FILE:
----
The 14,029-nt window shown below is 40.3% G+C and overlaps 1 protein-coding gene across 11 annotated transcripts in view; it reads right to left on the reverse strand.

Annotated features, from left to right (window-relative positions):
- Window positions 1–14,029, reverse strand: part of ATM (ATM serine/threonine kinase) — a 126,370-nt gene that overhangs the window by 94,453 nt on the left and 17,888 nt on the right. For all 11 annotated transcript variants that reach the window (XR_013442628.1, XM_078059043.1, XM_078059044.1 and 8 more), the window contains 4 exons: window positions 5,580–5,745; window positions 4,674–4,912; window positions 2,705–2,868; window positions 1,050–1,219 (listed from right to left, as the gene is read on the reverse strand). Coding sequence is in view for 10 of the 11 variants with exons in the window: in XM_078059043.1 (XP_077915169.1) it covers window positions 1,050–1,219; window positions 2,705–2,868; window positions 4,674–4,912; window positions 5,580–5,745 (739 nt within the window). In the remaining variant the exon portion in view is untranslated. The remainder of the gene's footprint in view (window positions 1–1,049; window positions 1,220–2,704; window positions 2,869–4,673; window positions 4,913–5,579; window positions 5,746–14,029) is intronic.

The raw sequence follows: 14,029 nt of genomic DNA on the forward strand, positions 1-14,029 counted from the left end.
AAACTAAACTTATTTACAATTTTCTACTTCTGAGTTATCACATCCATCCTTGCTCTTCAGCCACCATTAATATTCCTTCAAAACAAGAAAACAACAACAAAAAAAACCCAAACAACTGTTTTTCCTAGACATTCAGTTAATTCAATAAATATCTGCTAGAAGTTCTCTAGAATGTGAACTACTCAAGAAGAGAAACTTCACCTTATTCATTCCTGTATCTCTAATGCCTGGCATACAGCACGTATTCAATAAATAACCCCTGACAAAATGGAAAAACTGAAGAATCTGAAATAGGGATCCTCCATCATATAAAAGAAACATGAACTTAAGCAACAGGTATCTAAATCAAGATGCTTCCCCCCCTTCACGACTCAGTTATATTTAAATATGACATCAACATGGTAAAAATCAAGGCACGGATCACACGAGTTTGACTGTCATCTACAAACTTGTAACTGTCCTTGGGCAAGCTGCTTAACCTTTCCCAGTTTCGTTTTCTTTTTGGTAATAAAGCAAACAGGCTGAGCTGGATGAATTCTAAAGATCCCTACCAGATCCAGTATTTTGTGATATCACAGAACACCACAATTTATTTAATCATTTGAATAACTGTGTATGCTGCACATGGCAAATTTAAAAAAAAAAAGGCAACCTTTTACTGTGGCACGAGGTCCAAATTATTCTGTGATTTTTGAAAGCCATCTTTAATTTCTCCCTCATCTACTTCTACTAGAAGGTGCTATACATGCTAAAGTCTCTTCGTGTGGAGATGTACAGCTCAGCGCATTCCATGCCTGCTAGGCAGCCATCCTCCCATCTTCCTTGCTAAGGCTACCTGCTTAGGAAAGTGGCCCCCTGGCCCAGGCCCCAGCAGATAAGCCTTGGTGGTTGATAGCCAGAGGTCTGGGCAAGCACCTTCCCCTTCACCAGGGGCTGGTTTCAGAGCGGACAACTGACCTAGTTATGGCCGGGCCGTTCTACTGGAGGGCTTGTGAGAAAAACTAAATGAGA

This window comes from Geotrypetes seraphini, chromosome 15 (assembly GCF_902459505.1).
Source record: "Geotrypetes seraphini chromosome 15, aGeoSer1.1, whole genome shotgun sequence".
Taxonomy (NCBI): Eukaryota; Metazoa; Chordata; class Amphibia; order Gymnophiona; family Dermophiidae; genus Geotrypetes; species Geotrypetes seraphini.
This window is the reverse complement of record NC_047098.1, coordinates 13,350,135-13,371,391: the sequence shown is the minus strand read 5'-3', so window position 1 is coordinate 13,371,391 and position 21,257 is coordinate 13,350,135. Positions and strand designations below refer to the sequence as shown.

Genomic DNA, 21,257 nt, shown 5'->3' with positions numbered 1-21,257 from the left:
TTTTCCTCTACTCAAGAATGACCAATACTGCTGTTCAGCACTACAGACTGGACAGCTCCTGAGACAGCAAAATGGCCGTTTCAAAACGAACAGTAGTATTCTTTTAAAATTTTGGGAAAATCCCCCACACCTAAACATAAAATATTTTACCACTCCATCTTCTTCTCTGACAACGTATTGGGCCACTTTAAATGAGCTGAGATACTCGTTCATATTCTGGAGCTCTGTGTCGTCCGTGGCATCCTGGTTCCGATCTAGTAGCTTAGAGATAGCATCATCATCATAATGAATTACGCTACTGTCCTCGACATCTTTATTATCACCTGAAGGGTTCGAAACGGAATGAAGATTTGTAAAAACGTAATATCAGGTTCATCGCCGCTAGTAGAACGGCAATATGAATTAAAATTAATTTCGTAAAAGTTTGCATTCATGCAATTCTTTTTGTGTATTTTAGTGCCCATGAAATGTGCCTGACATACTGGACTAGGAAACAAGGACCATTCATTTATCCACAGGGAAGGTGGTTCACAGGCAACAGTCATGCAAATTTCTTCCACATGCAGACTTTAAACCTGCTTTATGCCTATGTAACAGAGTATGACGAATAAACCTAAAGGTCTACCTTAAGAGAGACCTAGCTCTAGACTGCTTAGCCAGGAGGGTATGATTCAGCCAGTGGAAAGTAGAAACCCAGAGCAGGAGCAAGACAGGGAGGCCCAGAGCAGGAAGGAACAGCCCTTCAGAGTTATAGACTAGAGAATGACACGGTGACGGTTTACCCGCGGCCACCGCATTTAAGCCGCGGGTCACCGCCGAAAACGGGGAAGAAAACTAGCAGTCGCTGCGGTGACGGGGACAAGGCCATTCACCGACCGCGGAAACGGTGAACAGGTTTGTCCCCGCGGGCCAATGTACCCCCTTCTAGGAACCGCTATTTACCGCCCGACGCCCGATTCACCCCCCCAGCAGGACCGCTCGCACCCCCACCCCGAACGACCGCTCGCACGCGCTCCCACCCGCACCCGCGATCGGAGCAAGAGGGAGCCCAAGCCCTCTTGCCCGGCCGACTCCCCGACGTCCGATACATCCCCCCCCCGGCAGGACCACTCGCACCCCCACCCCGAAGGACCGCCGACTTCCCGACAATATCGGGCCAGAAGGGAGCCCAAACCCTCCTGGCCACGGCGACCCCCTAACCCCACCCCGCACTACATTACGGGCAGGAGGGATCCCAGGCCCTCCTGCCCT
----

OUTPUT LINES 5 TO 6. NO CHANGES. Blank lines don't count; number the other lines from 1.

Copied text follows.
AAACTAAACTTATTTACAATTTTCTACTTCTGAGTTATCACATCCATCCTTGCTCTTCAGCCACCATTAATATTCCTTCAAAACAAGAAAACAACAACAAAAAAAACCCAAACAACTGTTTTTCCTAGACATTCAGTTAATTCAATAAATATCTGCTAGAAGTTCTCTAGAATGTGAACTACTCAAGAAGAGAAACTTCACCTTATTCATTCCTGTATCTCTAATGCCTGGCATACAGCACGTATTCAATAAATAACCCCTGACAAAATGGAAAAACTGAAGAATCTGAAATAGGGATCCTCCATCATATAAAAGAAACATGAACTTAAGCAACAGGTATCTAAATCAAGATGCTTCCCCCCCTTCACGACTCAGTTATATTTAAATATGACATCAACATGGTAAAAATCAAGGCACGGATCACACGAGTTTGACTGTCATCTACAAACTTGTAACTGTCCTTGGGCAAGCTGCTTAACCTTTCCCAGTTTCGTTTTCTTTTTGGTAATAAAGCAAACAGGCTGAGCTGGATGAATTCTAAAGATCCCTACCAGATCCAGTATTTTGTGATATCACAGAACACCACAATTTATTTAATCATTTGAATAACTGTGTATGCTGCACATGGCAAATTTAAAAAAAAAAAGGCAACCTTTTACTGTGGCACGAGGTCCAAATTATTCTGTGATTTTTGAAAGCCATCTTTAATTTCTCCCTCATCTACTTCTACTAGAAGGTGCTATACATGCTAAAGTCTCTTCGTGTGGAGATGTACAGCTCAGCGCATTCCATGCCTGCTAGGCAGCCATCCTCCCATCTTCCTTGCTAAGGCTACCTGCTTAGGAAAGTGGCCCCCTGGCCCAGGCCCCAGCAGATAAGCCTTGGTGGTTGATAGCCAGAGGTCTGGGCAAGCACCTTCCCCTTCACCAGGGGCTGGTTTCAGAGCGGACAACTGACCTAGTTATGGCCGGGCCGTTCTACTGGAGGGCTTGTGAGAAAAACTAAATGAGA

This window comes from Geotrypetes seraphini, chromosome 15 (assembly GCF_902459505.1).